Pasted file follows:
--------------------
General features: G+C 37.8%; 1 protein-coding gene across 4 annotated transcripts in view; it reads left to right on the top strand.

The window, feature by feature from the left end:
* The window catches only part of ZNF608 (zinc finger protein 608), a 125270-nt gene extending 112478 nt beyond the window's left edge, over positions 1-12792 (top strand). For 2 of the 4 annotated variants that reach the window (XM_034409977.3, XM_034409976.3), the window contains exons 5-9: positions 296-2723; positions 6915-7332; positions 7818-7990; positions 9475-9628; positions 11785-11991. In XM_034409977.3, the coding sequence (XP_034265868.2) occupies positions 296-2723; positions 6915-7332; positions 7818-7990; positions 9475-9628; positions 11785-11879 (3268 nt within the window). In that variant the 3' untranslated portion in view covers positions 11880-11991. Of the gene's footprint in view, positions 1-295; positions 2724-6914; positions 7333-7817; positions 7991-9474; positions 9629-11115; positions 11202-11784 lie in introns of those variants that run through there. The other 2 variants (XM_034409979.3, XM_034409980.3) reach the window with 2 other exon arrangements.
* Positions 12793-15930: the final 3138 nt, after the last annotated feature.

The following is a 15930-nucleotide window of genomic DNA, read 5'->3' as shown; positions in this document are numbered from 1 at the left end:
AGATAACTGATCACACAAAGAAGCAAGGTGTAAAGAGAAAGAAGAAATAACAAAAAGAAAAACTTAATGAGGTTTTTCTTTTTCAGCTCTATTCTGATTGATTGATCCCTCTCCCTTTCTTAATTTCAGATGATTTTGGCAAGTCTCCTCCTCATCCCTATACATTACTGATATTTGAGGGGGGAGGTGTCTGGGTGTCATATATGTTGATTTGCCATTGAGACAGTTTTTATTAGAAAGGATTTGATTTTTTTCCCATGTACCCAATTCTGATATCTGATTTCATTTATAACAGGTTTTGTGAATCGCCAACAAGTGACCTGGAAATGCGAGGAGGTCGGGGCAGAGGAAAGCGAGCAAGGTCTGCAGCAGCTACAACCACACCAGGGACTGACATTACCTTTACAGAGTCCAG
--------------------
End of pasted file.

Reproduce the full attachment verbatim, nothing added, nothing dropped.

General features: G+C 37.8%; 1 protein-coding gene across 4 annotated transcripts in view; it reads left to right on the top strand.

The window, feature by feature from the left end:
* The window catches only part of ZNF608 (zinc finger protein 608), a 125270-nt gene extending 112478 nt beyond the window's left edge, over positions 1-12792 (top strand). For 2 of the 4 annotated variants that reach the window (XM_034409977.3, XM_034409976.3), the window contains exons 5-9: positions 296-2723; positions 6915-7332; positions 7818-7990; positions 9475-9628; positions 11785-11991. In XM_034409977.3, the coding sequence (XP_034265868.2) occupies positions 296-2723; positions 6915-7332; positions 7818-7990; positions 9475-9628; positions 11785-11879 (3268 nt within the window). In that variant the 3' untranslated portion in view covers positions 11880-11991. Of the gene's footprint in view, positions 1-295; positions 2724-6914; positions 7333-7817; positions 7991-9474; positions 9629-11115; positions 11202-11784 lie in introns of those variants that run through there. The other 2 variants (XM_034409979.3, XM_034409980.3) reach the window with 2 other exon arrangements.
* Positions 12793-15930: the final 3138 nt, after the last annotated feature.

The following is a 15930-nucleotide window of genomic DNA, read 5'->3' as shown; positions in this document are numbered from 1 at the left end:
AGATAACTGATCACACAAAGAAGCAAGGTGTAAAGAGAAAGAAGAAATAACAAAAAGAAAAACTTAATGAGGTTTTTCTTTTTCAGCTCTATTCTGATTGATTGATCCCTCTCCCTTTCTTAATTTCAGATGATTTTGGCAAGTCTCCTCCTCATCCCTATACATTACTGATATTTGAGGGGGGAGGTGTCTGGGTGTCATATATGTTGATTTGCCATTGAGACAGTTTTTATTAGAAAGGATTTGATTTTTTTCCCATGTACCCAATTCTGATATCTGATTTCATTTATAACAGGTTTTGTGAATCGCCAACAAGTGACCTGGAAATGCGAGGAGGTCGGGGCAGAGGAAAGCGAGCAAGGTCTGCAGCAGCTACAACCACACCAGGGACTGACATTACCTTTACAGAGTCCAG